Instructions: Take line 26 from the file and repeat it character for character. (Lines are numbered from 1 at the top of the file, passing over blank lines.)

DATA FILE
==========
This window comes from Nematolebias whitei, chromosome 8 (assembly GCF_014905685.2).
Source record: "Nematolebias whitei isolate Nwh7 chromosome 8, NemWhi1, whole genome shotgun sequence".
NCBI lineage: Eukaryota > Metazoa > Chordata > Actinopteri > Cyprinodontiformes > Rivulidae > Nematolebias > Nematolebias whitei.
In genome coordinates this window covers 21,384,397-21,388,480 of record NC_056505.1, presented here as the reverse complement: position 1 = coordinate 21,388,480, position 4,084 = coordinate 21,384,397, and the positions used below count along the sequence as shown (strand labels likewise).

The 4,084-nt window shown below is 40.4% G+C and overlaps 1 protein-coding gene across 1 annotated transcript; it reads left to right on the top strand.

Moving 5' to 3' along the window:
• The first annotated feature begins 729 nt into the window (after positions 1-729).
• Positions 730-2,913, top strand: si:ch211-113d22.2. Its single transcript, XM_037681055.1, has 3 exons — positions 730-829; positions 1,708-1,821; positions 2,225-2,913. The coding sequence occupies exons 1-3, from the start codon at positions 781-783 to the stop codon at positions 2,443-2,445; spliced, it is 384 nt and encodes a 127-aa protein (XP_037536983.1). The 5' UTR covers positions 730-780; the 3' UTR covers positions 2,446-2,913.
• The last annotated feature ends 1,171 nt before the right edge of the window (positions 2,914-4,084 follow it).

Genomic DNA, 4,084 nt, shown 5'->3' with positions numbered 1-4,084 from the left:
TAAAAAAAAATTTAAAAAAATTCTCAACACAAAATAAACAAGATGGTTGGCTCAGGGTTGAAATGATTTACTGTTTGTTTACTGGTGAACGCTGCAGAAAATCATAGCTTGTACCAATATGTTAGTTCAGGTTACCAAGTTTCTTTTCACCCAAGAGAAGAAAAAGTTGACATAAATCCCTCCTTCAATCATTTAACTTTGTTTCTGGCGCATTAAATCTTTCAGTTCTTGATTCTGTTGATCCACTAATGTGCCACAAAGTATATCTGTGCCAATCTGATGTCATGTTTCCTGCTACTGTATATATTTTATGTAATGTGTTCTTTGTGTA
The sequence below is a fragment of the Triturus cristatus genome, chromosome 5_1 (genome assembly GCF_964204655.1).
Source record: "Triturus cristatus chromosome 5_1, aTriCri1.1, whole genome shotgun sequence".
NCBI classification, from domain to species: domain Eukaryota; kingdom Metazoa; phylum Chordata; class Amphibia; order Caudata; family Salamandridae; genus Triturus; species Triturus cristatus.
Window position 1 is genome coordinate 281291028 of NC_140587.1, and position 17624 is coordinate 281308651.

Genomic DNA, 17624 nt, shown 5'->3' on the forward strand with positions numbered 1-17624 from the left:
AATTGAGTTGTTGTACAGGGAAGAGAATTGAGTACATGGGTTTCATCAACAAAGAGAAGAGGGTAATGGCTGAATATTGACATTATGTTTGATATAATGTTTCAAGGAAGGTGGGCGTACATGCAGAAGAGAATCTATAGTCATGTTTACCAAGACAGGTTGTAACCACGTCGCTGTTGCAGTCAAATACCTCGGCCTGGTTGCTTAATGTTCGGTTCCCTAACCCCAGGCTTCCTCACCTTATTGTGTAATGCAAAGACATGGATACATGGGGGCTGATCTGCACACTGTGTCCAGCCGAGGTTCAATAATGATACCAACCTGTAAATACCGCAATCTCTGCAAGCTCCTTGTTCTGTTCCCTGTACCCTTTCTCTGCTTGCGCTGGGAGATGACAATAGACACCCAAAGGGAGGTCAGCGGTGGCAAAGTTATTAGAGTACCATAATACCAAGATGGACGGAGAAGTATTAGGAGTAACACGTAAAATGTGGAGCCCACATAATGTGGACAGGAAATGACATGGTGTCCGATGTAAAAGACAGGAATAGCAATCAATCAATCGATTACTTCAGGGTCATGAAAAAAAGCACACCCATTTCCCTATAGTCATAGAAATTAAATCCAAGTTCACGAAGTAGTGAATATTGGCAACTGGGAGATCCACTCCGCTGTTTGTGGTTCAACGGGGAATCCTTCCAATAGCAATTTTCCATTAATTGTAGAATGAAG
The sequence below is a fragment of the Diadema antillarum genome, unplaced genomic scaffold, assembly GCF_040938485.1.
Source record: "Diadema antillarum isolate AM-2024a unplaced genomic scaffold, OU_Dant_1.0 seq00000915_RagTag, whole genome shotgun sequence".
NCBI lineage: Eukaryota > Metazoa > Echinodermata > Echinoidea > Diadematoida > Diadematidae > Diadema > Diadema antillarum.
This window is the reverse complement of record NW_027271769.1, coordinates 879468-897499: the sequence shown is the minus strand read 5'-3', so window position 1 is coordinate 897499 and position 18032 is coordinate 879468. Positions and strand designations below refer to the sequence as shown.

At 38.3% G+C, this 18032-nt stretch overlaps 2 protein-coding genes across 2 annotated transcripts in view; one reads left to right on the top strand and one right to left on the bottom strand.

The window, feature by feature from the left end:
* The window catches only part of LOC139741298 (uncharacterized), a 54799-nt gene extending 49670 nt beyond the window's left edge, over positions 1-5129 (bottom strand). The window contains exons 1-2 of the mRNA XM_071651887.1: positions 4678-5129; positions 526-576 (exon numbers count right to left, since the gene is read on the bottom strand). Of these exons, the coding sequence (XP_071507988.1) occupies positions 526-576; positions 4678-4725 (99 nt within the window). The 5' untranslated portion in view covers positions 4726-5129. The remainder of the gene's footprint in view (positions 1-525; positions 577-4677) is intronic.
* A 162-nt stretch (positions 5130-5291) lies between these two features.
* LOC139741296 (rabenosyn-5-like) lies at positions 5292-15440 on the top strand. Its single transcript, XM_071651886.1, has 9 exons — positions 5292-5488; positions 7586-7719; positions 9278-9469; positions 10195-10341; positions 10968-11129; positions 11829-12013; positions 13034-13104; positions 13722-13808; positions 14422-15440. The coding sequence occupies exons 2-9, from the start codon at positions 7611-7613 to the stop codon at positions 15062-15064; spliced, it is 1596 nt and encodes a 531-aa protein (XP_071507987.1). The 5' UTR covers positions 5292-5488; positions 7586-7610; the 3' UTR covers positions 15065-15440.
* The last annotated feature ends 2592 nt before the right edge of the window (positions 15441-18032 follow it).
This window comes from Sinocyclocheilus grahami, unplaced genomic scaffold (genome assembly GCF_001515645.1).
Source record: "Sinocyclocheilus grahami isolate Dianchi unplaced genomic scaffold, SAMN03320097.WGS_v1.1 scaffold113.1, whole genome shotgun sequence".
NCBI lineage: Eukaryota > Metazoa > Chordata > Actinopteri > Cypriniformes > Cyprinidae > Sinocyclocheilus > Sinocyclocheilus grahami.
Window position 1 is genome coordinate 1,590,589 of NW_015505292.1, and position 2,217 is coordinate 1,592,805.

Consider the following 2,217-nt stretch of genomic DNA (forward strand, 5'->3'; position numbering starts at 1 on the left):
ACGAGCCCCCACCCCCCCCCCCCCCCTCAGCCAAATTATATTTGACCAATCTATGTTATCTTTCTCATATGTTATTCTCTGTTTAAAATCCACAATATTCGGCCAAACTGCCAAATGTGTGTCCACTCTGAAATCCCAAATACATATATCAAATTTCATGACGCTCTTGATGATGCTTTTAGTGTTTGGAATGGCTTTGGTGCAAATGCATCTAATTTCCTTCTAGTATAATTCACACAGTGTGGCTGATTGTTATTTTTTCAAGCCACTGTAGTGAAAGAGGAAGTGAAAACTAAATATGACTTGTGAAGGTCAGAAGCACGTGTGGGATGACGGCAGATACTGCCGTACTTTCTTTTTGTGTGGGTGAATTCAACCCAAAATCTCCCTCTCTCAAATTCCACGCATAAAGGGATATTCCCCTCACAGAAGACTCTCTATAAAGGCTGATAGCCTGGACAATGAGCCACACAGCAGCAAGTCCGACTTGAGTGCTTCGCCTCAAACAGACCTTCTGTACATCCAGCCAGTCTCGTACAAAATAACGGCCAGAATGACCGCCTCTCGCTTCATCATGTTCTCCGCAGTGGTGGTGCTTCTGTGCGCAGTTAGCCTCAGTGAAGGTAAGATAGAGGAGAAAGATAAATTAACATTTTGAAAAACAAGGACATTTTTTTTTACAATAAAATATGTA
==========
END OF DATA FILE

* LOC139741296 (rabenosyn-5-like) lies at positions 5292-15440 on the top strand. Its single transcript, XM_071651886.1, has 9 exons — positions 5292-5488; positions 7586-7719; positions 9278-9469; positions 10195-10341; positions 10968-11129; positions 11829-12013; positions 13034-13104; positions 13722-13808; positions 14422-15440. The coding sequence occupies exons 2-9, from the start codon at positions 7611-7613 to the stop codon at positions 15062-15064; spliced, it is 1596 nt and encodes a 531-aa protein (XP_071507987.1). The 5' UTR covers positions 5292-5488; positions 7586-7610; the 3' UTR covers positions 15065-15440.